Pledging to re-prioritize spending and increase transparency in county government, Thomas “T.C.” McCourt announced today that he will seek the Democratic nomination for Morris County Commissioner.
McCourt is seeking to end a 48-year Republican winning streak in countywide elections in a county that went for Joe Biden and Cory Booker in 2020 but then returned back to the GOP by returning Tayfun Selen to the Board of Commissioners.
“Our county government has been under one-party rule for nearly 50 years,” McCourt said. “This has left an entire generation of ideas devoid of representation, tens of thousands of voices silenced, and countless issues ignored. I think I speak for many when I say that it’s time for a change.”
A Dover planning board member, McCourt serves on the Morris County Heritage Commission and is the outreach coordinator for the Morris County Young Democrats. He also co-founded the county party organization’s LGBTQA+ Caucus.
McCourt is the first Democrat to formally enter the race. He told the New Jersey Globe that he intends to seek the organization line to run in the June primary.
Three Republican incumbents – Deborah Smith, John Krickus and Stephen Shaw – are seeking re-election this fall. So far, they have no opposition in the GOP primary.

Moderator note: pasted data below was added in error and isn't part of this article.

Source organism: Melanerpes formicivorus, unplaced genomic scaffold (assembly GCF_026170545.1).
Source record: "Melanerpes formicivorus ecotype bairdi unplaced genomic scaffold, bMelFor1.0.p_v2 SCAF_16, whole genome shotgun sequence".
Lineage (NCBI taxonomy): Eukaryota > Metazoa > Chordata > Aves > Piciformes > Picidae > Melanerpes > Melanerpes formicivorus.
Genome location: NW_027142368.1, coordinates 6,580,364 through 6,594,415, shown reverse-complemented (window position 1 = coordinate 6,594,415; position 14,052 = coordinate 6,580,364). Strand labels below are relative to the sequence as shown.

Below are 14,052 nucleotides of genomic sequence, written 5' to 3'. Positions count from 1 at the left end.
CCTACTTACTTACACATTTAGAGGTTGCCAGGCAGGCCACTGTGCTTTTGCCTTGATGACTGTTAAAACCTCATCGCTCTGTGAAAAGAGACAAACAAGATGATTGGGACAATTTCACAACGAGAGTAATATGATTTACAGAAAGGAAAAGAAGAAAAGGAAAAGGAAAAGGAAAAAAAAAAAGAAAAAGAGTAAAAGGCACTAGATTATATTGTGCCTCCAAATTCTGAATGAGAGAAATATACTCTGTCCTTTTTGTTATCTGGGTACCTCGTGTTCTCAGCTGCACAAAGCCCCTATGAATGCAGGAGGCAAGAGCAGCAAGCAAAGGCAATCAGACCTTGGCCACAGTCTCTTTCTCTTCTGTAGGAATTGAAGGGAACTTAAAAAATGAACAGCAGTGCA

This is McCourt’s second bid for public office.
In 2019, he ran for Dover Alderman as an independent on a slate headed by incumbent Mayor James P. Dodd. Dodd, a Democrat, had lost party support for re-election and lost his re-election bid as an independent to Carolyn Blackman.
McCourt lost by 40 votes, 52.5% to 47.3%, to Democrat Jessica Alonso Cruz in Dover’s First Ward.
“When I ran for Alderman in 2019, I learned a lot. Most importantly, I learned how to listen,” he said. “Above all, we need a Board of Commissioners that hears our residents. All of our residents.”
He grew up as the son of a police officer and worked in state government in Virginia before moving to New Jersey.
McCourt has also proposed the creation of a Morris County Department of Economic Development to attract “the jobs of our future.”
“All of this work, civic and political, has shown me one thing – we must raise our voices to implement the change we seek,” said McCourt. “Being quiet and just hoping for things to change on their own won’t cut it. We must open our eyes to the problems our county faces and fix them. Now.”